[Problem Players] What if games didn’t make people angry?

So I talked a bit in the last post about problem behaviour. I haven’t tried to define yet what it is. Before I try to do that,  I want to talk about what triggers problem behaviour – because we assume that people are not like this all the time. (If they are, then they probably are problem players.)

The reasons that players act up or rage out are basically down to: rage/ frustration, boredom, and/ or peer pressure/ local culture. Maybe another way for games to tackle this issue is to address those directly.

 

Gaming and Frustration

Things that (can) cause frustration while gaming:

  • Losing in a competitive game
  • Team members playing badly
  • You playing badly
  • Waiting around
  • Playing a game you don’t really want to play because you want the rewards
  • Being taunted by other players
  • Facing a barrier to an in-game goal
  • Feeling let down by other players
  • Being excluded socially by other players
  • Learning new content
  • Guild drama
  • Having to miss an in game event due to RL
  • Playing with people who don’t speak your language
  • Playing with people of very different skill levels to yourself
  • Playing with other people
  • Bugs
  • Staying up too late
  • Having a bad day (anything else outside the game)

 

Yup, a game that tried to eliminate frustration would lose most of its gaming aspects. It would have no competition, probably no multi-player, minimal challenge, and might start playing calming music at you and telling to relax if the time was getting late. It might still be fun. There are games like Journey that are designed to be as calming for the player as possible – and I love Journey — but it wouldn’t be an MMO as we’d know it. It is debatable how far it would really even be a game, and no game can really stop you from having had a  bad day at work or an argument with your partner.

Some of these areas could be addressed in games, though. You can reduce the frustration of team members playing badly by making team events easier, or making the matching better so you are always playing with or against people of similar skill ratings to yourself. You can stop people staying up late by having the server close down at night. You can reduce the frustration of people feeling excluded by having random group finders (most MMOs these days). You can reduce guild drama by not having guilds. You can reduce the frustration of not understanding people by not allowing players to communicate using free text (Hearthstone, Free Realms (RIP)). Learning new content can be less frustrating by making it more obvious what the player needs to do, or making the new content easier. Different games can and do experiment with these kinds of mechanics.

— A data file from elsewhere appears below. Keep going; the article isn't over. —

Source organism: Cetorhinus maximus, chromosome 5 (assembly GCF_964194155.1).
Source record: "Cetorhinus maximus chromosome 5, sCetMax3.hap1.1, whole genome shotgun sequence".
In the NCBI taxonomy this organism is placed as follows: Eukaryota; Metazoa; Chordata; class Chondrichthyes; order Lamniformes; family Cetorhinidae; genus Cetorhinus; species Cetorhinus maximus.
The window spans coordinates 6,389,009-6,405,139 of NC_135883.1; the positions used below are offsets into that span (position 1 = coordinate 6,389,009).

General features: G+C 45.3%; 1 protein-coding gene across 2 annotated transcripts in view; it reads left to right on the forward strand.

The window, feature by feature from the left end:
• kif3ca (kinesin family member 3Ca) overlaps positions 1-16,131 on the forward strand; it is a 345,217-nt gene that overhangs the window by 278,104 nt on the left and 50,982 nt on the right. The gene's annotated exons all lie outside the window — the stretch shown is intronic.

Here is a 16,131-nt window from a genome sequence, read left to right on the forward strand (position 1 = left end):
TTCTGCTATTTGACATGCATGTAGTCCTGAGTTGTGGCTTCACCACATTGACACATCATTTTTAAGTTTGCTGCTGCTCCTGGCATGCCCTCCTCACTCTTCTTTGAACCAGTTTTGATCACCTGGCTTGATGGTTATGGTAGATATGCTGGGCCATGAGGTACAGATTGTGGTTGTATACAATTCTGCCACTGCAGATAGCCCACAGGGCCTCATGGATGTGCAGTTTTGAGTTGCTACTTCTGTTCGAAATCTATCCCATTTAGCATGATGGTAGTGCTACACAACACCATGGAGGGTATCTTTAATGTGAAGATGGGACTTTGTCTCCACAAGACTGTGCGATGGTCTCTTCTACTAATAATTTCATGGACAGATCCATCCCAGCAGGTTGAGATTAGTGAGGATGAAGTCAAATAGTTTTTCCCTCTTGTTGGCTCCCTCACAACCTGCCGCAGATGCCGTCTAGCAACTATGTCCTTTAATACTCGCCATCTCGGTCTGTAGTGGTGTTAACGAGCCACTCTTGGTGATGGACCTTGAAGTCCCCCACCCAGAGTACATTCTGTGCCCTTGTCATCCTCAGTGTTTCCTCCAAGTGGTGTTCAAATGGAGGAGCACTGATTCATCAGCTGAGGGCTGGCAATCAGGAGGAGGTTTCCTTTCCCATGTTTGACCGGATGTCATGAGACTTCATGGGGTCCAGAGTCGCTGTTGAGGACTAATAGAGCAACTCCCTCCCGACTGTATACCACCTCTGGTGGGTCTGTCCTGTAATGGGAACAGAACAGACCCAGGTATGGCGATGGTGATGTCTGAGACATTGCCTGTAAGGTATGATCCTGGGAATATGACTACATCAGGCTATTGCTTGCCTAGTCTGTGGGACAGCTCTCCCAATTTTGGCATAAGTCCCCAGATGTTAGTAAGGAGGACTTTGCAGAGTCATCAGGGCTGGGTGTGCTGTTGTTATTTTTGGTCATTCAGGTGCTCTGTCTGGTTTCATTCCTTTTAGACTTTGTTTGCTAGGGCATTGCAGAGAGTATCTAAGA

Not all of those things will make a game more fun for all players. That is the payoff for less frustrating games.

The elephant in the room is the trigger that I have marked in red in the list – it is frustrating to feel forced to do content you don’t enjoy because you feel you need the reward. The reward doesn’t need to be big or important to lure people into this play style. People who feel they need to min-max (for whatever reason – being an elite gamer, playing ‘properly’ etc.) will feel pressured to pick up as many of the rewards as they can.  This has been an ongoing issue with Themepark games. Warcraft for example has made a lot of tweaks to their raiding schemas due to players feeling they need to maximise their loot options. And every tweak reduces options for those players who don’t feel the need to min-max. The players who are mature enough to manage their gaming do suffer for the sake of those who claim they are being forced to run content. HINT: No one is forcing you.

Not all of those things will make a game more fun for all players. That is the payoff for less frustrating games.